Don't get me wrong, I am a print girl! I love print! but generally speaking, focusing on digital collateral at first is cheaper than print, as print is fixed and you can't edit or update it yourself easily. An example of this is where you run workshops or events that need promotion with different dates and times and you don't have the budget to design and print multiple flyers. Set up online, which you can edit yourself.  Then a good option is to print a single promo directing traffic to your website where all your changeable info can be updated regularly.

Online collateral also has a much larger reach than printed material which is always limited to the number of viewers that you can afford to print to.

7. Get clever with collateral

Which is cheaper?? printing 20 posters at $5 each which can be stuck up around town and hundreds of people will walk past and view, or printing 200 flyers which only 200 people will pick up and carry off? Leaving that cafe or info stand empty of your info.

You need a business card with contact details as well as a DL with info about your project, but can't afford both - find a solution that works for both, maybe a postcard which can have contact details on one side and more space for info on the back. Ask your designer to design collateral to be multipurpose and meet more than one need.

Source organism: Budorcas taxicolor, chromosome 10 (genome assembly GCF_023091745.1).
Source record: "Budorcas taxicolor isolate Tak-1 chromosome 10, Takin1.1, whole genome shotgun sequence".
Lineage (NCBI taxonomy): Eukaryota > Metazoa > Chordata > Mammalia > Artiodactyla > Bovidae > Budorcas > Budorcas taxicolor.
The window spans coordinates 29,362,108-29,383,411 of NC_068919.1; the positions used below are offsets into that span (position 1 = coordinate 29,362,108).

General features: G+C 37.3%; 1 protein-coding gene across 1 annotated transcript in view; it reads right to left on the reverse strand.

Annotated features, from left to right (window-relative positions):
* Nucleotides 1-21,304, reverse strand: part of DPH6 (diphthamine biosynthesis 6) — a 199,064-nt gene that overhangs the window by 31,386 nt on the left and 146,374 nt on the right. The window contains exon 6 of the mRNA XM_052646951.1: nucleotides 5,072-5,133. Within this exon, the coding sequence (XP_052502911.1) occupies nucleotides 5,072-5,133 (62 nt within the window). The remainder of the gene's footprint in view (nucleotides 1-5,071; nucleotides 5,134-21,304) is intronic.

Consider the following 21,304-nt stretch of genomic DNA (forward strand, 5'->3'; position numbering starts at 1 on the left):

8. Good design does not need to be expensive to roll out

Although all designers love a big budget to play with and there is nothing more satisfying than sending off a custom sized bespoke design to print with flocking or letterpress embossing or gold foil, there is nothing wrong with designing standard sized collateral for standard print and a good designer can work within these limits and restrictions and still produce great outcomes.

Some of the great design solutions have come when limited to only black and white, or two colors and standard size print runs. The same applies to typography.  Ask your designer to do something fab with accessible typefaces.  Your organisation does not need to pay extra dollars for bespoke font licensing.  Also don't choose custom type that needs to be created every time it needs to be used.  Good designers can work within restrictions to create beautiful work and some even thrive on limited parameters, so If your your designer is over-designing because they are bored - get a new designer.